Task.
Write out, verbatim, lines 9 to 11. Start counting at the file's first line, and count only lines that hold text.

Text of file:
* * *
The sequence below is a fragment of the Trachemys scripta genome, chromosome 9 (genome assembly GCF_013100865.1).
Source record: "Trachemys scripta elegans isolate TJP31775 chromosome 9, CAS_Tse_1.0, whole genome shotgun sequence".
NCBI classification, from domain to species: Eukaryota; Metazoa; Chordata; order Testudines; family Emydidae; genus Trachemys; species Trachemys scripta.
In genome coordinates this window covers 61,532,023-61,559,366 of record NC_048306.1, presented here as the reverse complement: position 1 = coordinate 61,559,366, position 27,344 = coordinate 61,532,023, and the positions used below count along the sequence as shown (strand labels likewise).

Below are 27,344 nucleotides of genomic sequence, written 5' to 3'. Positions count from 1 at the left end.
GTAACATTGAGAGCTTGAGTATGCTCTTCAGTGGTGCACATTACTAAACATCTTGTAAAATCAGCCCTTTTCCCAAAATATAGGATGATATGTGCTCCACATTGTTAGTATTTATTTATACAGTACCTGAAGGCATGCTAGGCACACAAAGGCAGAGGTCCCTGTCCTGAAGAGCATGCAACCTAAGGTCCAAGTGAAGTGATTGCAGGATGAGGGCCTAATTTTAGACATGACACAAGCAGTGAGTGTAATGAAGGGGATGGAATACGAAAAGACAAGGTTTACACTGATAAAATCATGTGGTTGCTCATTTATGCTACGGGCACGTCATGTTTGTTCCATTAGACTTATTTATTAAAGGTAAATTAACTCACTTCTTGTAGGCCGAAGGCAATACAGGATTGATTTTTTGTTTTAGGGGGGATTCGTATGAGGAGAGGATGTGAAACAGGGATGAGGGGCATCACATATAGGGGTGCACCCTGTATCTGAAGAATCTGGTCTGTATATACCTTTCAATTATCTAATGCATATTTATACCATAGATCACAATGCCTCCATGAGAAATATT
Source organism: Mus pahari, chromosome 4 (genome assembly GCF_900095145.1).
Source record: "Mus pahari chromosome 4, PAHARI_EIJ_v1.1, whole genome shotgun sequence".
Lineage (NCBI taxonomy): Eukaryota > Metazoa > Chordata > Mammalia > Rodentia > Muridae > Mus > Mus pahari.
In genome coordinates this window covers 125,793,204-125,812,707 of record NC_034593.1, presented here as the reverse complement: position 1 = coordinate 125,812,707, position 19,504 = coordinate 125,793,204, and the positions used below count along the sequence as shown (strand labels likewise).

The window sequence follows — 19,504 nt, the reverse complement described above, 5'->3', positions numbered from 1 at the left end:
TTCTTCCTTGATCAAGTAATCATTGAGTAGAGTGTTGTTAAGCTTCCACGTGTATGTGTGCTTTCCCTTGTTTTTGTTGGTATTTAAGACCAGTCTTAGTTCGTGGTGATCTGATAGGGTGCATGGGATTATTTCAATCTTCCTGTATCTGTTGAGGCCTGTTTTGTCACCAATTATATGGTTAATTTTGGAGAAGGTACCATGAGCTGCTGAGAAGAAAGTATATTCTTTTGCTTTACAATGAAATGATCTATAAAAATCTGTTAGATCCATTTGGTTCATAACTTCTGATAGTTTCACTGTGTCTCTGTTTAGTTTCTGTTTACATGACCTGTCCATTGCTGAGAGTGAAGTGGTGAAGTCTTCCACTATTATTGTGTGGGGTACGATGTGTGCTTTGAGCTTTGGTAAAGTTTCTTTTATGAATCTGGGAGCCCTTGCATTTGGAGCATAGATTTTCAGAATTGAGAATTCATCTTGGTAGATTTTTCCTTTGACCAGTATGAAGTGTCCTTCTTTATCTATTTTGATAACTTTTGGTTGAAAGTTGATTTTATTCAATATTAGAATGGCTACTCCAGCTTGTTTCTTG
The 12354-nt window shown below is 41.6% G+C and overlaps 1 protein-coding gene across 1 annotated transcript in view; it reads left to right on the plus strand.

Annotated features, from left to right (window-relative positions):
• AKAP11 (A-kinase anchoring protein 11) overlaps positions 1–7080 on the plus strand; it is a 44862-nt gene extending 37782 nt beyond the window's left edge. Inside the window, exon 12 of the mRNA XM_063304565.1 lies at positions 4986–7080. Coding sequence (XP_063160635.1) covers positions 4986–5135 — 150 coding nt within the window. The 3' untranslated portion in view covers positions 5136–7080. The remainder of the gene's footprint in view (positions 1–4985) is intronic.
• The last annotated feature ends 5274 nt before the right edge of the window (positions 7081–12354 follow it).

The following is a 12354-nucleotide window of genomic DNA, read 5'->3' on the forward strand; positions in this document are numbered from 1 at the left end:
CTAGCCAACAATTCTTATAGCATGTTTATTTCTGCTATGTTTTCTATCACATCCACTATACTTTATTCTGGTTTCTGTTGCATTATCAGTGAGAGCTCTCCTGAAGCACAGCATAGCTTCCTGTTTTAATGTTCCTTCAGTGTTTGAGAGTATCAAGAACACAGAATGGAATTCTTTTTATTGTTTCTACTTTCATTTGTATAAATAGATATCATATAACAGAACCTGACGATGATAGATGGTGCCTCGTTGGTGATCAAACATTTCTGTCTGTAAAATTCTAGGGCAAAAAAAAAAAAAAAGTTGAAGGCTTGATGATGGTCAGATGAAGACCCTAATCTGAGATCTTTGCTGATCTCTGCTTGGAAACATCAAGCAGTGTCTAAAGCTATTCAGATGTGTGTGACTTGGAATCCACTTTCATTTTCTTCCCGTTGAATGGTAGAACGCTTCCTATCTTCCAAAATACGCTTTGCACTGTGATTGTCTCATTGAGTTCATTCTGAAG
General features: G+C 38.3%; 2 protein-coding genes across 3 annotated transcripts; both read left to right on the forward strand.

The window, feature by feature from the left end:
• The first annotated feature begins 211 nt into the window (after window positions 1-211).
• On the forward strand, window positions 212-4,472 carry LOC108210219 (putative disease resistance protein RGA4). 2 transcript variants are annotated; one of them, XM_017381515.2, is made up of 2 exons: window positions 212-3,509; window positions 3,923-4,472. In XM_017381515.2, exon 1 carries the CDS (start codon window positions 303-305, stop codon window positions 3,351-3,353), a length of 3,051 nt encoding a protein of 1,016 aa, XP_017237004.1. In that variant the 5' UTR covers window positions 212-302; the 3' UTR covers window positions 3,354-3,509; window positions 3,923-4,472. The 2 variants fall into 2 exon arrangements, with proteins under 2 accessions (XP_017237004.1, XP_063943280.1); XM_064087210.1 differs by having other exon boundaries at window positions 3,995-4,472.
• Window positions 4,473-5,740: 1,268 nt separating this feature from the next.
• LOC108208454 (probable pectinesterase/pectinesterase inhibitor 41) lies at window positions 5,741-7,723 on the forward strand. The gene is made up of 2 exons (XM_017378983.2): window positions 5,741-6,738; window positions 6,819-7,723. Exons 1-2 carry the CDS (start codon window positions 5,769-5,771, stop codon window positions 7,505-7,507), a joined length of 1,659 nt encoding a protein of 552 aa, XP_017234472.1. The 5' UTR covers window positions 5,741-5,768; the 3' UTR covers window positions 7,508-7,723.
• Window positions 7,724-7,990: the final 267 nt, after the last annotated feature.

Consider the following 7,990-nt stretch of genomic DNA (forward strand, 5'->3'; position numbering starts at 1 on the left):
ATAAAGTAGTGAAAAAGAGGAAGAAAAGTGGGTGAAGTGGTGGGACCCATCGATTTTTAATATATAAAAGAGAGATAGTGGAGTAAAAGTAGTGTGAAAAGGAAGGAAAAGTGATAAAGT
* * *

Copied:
Lineage (NCBI taxonomy): Eukaryota > Metazoa > Chordata > Mammalia > Rodentia > Muridae > Mus > Mus pahari.
In genome coordinates this window covers 125,793,204-125,812,707 of record NC_034593.1, presented here as the reverse complement: position 1 = coordinate 125,812,707, position 19,504 = coordinate 125,793,204, and the positions used below count along the sequence as shown (strand labels likewise).

The window sequence follows — 19,504 nt, the reverse complement described above, 5'->3', positions numbered from 1 at the left end: